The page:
[sword-devel] remove buildtest

Greg Hellings greg.hellings at gmail.com
Wed Feb 18 12:22:58 MST 2009


On Wed, Feb 18, 2009 at 12:16 PM, Manfred Bergmann <bergmannmd at web.de> wrote:
> Hi Greg.
> Am 18.02.2009 um 17:33 schrieb Greg Hellings:
>> On Wed, Feb 18, 2009 at 10:54 AM, Manfred Bergmann <bergmannmd at web.de>
>> wrote:
>>> Hi.
>>> Is it possible to remove the buildtest from the build process of the
>>> library?
>> I thought there was a configure-time switch, but I could be mistaken on
>> that.
> I build with --disable-utilities, tests are disabled by default but that
> doesn't seem to apply for buildtest.

I believe I've gone into the Makefile.in and found all references to
buildtest.cpp and removed it -- obviously not the most user-friendly
way to go about it, but I believe it works.  In absence of a configure
option, that may be your best bet... just add it to a general for-Mac
patch until a switch is put into configure.

>>> The ICU support on MacOSX is only partial and there is no licuio library
>>> which is needed for buildtest but not for the library.
>> From Macports I have a /opt/local/lib/libicuio.dylib as well as a
>> .40.dylib and .40.0.dylib.  For many of the SWORD library dependencies
>> I have found Macports invaluable as a way to maintain and update them
>> freely.
>>> This breaks my build script so that I now have to put things together
>>> manually in order to create a ppc/intel cross-compile binary.
>> I'm fairly certain that the macports.conf file has a way to specify
>> that you want to build fat binaries.  According to their website, just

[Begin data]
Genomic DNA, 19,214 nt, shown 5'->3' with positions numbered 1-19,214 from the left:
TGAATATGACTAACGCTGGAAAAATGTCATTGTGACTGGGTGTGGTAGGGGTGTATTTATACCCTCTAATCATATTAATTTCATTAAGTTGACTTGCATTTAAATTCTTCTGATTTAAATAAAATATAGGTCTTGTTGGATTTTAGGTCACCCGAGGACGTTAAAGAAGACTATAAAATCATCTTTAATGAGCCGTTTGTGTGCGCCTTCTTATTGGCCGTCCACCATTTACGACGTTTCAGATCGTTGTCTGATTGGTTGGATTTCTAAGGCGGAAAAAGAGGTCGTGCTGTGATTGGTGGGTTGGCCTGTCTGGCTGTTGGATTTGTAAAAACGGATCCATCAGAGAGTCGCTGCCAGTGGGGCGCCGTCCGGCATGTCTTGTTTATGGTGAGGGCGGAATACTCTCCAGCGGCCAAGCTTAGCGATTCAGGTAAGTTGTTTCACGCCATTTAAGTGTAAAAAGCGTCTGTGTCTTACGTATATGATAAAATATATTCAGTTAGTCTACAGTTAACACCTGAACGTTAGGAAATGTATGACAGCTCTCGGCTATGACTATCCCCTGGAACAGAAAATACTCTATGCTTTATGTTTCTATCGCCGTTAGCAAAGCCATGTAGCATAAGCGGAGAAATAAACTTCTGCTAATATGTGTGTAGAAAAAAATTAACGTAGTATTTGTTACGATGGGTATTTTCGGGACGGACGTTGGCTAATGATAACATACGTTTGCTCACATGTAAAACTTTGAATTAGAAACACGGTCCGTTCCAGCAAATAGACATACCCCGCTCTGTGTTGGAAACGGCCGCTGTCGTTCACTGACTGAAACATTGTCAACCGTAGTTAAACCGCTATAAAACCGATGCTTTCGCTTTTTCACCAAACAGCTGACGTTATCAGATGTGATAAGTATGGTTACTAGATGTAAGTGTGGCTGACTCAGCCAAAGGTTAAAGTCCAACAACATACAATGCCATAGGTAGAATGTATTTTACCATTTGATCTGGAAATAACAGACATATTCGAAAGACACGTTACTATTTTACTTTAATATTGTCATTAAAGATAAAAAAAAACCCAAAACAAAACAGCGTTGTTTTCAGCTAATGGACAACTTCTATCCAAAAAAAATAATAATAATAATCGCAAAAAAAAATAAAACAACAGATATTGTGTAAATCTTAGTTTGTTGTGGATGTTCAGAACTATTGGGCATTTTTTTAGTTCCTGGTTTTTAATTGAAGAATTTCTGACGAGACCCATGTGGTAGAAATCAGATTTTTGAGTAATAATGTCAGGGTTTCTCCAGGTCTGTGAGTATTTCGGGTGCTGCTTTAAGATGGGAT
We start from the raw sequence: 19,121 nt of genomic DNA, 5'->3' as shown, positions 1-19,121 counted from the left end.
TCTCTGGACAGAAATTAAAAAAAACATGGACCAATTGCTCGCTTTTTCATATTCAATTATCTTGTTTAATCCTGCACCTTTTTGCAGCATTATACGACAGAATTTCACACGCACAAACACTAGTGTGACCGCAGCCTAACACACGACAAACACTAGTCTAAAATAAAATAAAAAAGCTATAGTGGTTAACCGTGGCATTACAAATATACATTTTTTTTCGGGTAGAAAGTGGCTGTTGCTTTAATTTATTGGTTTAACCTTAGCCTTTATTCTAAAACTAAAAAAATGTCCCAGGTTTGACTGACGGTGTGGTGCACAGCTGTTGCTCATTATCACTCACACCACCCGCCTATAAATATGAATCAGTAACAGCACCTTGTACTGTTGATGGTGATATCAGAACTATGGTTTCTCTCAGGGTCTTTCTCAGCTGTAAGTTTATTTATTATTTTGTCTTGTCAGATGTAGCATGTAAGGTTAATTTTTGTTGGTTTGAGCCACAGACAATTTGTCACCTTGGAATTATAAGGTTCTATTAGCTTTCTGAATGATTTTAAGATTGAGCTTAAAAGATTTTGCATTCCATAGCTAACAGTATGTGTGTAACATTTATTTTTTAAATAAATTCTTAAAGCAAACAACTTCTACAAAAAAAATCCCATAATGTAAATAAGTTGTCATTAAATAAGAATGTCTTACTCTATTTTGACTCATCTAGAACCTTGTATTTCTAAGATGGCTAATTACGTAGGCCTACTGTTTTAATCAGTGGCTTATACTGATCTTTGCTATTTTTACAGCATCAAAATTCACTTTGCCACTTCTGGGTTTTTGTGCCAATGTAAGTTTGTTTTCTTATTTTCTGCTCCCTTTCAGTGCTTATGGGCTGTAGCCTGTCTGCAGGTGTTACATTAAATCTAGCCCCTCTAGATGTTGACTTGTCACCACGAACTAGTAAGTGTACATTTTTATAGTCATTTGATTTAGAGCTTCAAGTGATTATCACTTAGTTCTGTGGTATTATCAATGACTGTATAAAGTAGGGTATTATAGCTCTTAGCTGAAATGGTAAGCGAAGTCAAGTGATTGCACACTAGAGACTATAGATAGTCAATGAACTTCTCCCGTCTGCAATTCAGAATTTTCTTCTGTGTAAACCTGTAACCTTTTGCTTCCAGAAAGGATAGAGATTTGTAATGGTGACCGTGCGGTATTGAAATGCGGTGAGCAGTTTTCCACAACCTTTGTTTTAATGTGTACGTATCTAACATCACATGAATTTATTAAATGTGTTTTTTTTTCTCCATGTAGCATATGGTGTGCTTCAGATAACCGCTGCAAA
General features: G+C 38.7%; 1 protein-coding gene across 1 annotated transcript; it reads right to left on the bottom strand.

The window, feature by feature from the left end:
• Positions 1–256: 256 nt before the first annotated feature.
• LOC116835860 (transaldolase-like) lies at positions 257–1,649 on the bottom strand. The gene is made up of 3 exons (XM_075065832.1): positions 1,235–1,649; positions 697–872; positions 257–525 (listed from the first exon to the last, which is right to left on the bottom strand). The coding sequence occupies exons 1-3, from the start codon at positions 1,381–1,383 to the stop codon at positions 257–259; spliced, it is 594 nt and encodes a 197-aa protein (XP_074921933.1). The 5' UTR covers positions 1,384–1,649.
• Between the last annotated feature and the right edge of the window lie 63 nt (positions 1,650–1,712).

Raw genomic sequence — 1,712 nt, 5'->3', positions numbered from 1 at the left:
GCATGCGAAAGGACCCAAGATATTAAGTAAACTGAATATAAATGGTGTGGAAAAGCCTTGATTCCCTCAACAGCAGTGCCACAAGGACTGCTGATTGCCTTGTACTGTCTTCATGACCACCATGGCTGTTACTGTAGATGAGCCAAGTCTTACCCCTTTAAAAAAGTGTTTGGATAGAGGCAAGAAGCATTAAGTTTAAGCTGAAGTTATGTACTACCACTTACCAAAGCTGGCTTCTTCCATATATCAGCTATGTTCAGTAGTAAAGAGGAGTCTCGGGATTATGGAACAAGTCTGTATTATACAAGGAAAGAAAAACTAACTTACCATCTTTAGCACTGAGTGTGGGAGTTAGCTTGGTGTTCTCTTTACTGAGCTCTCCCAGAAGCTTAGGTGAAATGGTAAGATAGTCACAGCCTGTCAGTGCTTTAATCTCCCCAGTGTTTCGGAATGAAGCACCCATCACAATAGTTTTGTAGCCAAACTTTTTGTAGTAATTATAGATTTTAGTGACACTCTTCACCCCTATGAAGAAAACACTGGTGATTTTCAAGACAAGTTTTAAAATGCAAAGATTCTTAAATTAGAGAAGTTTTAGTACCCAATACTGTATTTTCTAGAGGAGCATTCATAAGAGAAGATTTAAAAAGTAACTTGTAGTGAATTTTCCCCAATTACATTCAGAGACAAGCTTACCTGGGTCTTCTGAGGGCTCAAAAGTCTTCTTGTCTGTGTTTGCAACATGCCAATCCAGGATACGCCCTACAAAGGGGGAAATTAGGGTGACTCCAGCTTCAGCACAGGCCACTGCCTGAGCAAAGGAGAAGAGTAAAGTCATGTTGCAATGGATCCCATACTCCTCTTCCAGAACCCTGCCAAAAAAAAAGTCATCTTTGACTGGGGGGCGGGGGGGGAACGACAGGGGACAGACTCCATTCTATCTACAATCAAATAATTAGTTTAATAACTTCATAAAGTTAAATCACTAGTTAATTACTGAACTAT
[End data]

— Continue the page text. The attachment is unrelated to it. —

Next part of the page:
>> enabling the +universal flag in their variants.conf file should allow
>> those libraries that support it to build in universal i386/ppc fat
>> binaries.
> The problem is that I don't like MacPorts and I won't install a second
> package management system next to Fink.
> Fink only installs the headers for the Apple supplied ICU (3.6) so you'll be
> able to use it for compile.
> Using a MacPorts version would create a dependency in that someone needs to
> install the MacPorts libicu.
> Static linking is not so easy, if possible at all on Darwin.

I also won't stand for having both package managers installed -- my
issue was that fink was so far behind release versions, didn't work
with its attempt to support the installed Apple libraries (e.g.
libicu) and had almost no package coverage relative to MacPorts that I
finally just uninstalled it, installed MacPorts and have never looked
back.  The thing that finally convinced me to change was libicu, to
tell the truth.  Fink's attempt to provide the headers never resulted
in a combination of headers/libraries that I could force to work,
whereas with MacPorts I was able to have a later version of the
library, have the headers and build against them.

If you use a .dylib from MacPorts and link against it, can't you just
add it to your .app bundle and distribute it with the program?  As for
static linking, I've never had a problem with it -- that's how I was
able to shoehorn the SWORD binaries into builds of BibleTime that I
was doing on Mac.  I just disabled shared libraries for SWORD, linked
against the static libraries with BibleTime and tossed the completed
binary into the .app bundle.  I never bothered to try the .dylib
approach, because I didn't want to have to learn how to position that
at the same time I was learning what a .app folder was at the time,
but I have seen .dylib files inside of other .app folders before, so
it ought to be possible.  At the very least, placing the .dylib in the
app bundle would remove someone being required to install MacPorts (I
just checked and MacPorts claims that icu has no other dependencies).
It would increase the download size of your app, but not atrociously


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